7. Communications Direct from the CEO – When a CEO communicates directly with a customer, it gives the company a down-to-earth feel that makes the CEO seem approachable and caring. Jeff Bezos often uses’s homepage to reach out directly to customers in a plain and conversational style that presents the facts.
              8. The Direct Approach – Sometimes copy benefits from just being “frank”. It starts not with the gems, but with the warts. It may point out all the negatives up front before introducing you to the benefits. Honesty and transparency about the weaknesses of a product can build trust with the customer. When you tell them about the bad things, they are more likely to believe you when you tell them about the good things.
              9. Claims of Excellence – It is sometimes ok to be outlandish. It’s ok to say something could make someone a fortune, is a miracle, or you really can achieve this goal. It’s ok to say something, assuming you can back it up. You could back a claim up with statistics, testimonials, research, or all three. Because this type of copy can appear to be hype, use it sparingly.
              10. Rejected and Dejected – Rejection copy tries to discourage people from being interested in your product. It conveys the notion that your product appeals to only a very exclusive set of people. This is known as the velvet rope approach. The Amex Black Card is a great example of this type of marketing. It’s reserved for the wealthy and elite and is available by invitation only. The exclusivity is part of the appeal, and this type of copy keys into one’s desire to belong.

              Often, great copy combines a variety of techniques into one package. For example, a CEO sends a conversational note about his passion for a product, or someone sends a postcard explaining why certain people will not receive an invitation to dine at an exclusive restaurant.

              There is an art and a science to creating good and effective copy, and with a little thought and practice, you can achieve a great and successful balance.

              Need help figuring out which approach to take? We can help!  Call 877-222-6010 and we’ll take as much time as you need to understand your business and figure things out.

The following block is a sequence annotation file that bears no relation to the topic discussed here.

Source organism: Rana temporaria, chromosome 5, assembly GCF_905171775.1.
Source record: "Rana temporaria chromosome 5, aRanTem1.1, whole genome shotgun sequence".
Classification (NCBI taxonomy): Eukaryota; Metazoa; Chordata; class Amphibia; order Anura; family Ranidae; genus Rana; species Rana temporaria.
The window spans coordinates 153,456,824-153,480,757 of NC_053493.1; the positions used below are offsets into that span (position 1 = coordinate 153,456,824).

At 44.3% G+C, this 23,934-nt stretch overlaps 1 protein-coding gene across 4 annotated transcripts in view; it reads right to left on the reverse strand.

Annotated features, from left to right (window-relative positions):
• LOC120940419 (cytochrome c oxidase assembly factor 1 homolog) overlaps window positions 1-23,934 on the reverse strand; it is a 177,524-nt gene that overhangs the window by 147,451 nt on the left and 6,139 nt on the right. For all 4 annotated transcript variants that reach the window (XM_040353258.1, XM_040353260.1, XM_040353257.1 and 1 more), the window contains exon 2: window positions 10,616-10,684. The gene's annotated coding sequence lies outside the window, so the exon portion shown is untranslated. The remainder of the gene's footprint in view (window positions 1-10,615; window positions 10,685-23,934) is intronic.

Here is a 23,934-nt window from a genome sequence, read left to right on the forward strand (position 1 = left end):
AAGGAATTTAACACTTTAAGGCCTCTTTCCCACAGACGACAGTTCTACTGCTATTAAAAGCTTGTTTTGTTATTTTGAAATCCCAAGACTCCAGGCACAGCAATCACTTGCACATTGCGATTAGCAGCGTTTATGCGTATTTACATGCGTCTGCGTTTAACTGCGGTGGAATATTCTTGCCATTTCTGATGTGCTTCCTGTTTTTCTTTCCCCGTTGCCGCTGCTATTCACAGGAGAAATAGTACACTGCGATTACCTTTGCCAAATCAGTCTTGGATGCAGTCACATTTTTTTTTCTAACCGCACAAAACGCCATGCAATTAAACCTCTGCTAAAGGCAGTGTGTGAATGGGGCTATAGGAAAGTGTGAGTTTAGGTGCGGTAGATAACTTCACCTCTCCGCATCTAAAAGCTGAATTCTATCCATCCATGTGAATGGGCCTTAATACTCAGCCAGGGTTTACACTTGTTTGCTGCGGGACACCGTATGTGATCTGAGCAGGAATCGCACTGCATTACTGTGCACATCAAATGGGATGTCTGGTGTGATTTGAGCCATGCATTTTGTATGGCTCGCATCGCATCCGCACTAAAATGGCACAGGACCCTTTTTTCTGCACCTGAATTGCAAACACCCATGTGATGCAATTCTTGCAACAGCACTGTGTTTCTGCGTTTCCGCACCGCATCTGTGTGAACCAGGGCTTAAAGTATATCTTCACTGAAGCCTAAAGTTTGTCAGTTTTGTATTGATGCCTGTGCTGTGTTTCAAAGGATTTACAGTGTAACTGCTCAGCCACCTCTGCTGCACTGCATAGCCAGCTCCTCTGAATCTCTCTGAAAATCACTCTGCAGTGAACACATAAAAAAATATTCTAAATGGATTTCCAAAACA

Today’s technology has created the fastest moving society in history. It’s a society where 140 characters blasted around the world can create instant impact. In business, those same 140 characters can make a business boom or fatally bankrupt it. Not performing proper marketing online can be the difference between success and failure.

                Social media is used by at least half the entire country. Ignoring this marketing opportunity is literally ignoring millions of potential customers – that is almost insane for a small business. Facebook allows tailored advertisements based on an individual’s “likes,” and other sites such as Twitter and LinkedIn are not completely dissimilar in the way they advertise.

                However, with respect to targeted advertising in a local marketplace, one of the best and least contested methods is through direct mail. Even in today’s modern society, the act of opening a mailbox and seeing mail addressed to the owner is still an exciting one. Even if the mail is considered “junk” and thrown out immediately, the person has seen the advertisement and the company has shown that person “Hey! I exist, and can serve you if you need me!”

                A Complete Marketing Campaign Attacks from All Fronts

                Mixing both social media and direct mail advertising is taking the best opportunities and combining them to form a superb marketing strategy that will almost guarantee success in today’s competitive marketplace.

                There are a 3 easy ways to accomplish this:

                1. Send a postcard to a potential local customer’s home or place of business. The postcard can suggest to check out the company’s Facebook page for up-to-date specials or solicit comments on a product that the customer is interested in. On Facebook, a “like” can show up on a user’s friends’ pages, which generates new curiosity and thus, new business potential.